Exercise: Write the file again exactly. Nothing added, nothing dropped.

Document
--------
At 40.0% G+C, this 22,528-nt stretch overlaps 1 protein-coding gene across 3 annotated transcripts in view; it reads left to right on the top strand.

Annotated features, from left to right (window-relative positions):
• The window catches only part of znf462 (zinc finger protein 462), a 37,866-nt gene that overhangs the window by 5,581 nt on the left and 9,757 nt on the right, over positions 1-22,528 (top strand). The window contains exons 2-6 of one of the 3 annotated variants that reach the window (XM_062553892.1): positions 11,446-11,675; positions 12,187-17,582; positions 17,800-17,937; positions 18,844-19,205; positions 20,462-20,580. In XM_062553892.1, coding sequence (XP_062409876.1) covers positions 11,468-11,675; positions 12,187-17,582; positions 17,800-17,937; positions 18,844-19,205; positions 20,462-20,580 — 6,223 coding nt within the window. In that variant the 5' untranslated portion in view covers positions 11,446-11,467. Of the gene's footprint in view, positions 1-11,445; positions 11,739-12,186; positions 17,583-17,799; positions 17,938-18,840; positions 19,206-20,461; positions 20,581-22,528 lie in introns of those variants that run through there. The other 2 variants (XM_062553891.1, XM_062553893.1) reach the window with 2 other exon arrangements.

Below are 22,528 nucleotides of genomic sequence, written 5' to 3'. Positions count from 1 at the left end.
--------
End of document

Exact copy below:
At 40.0% G+C, this 22,528-nt stretch overlaps 1 protein-coding gene across 3 annotated transcripts in view; it reads left to right on the top strand.

Annotated features, from left to right (window-relative positions):
• The window catches only part of znf462 (zinc finger protein 462), a 37,866-nt gene that overhangs the window by 5,581 nt on the left and 9,757 nt on the right, over positions 1-22,528 (top strand). The window contains exons 2-6 of one of the 3 annotated variants that reach the window (XM_062553892.1): positions 11,446-11,675; positions 12,187-17,582; positions 17,800-17,937; positions 18,844-19,205; positions 20,462-20,580. In XM_062553892.1, coding sequence (XP_062409876.1) covers positions 11,468-11,675; positions 12,187-17,582; positions 17,800-17,937; positions 18,844-19,205; positions 20,462-20,580 — 6,223 coding nt within the window. In that variant the 5' untranslated portion in view covers positions 11,446-11,467. Of the gene's footprint in view, positions 1-11,445; positions 11,739-12,186; positions 17,583-17,799; positions 17,938-18,840; positions 19,206-20,461; positions 20,581-22,528 lie in introns of those variants that run through there. The other 2 variants (XM_062553891.1, XM_062553893.1) reach the window with 2 other exon arrangements.

Below are 22,528 nucleotides of genomic sequence, written 5' to 3'. Positions count from 1 at the left end.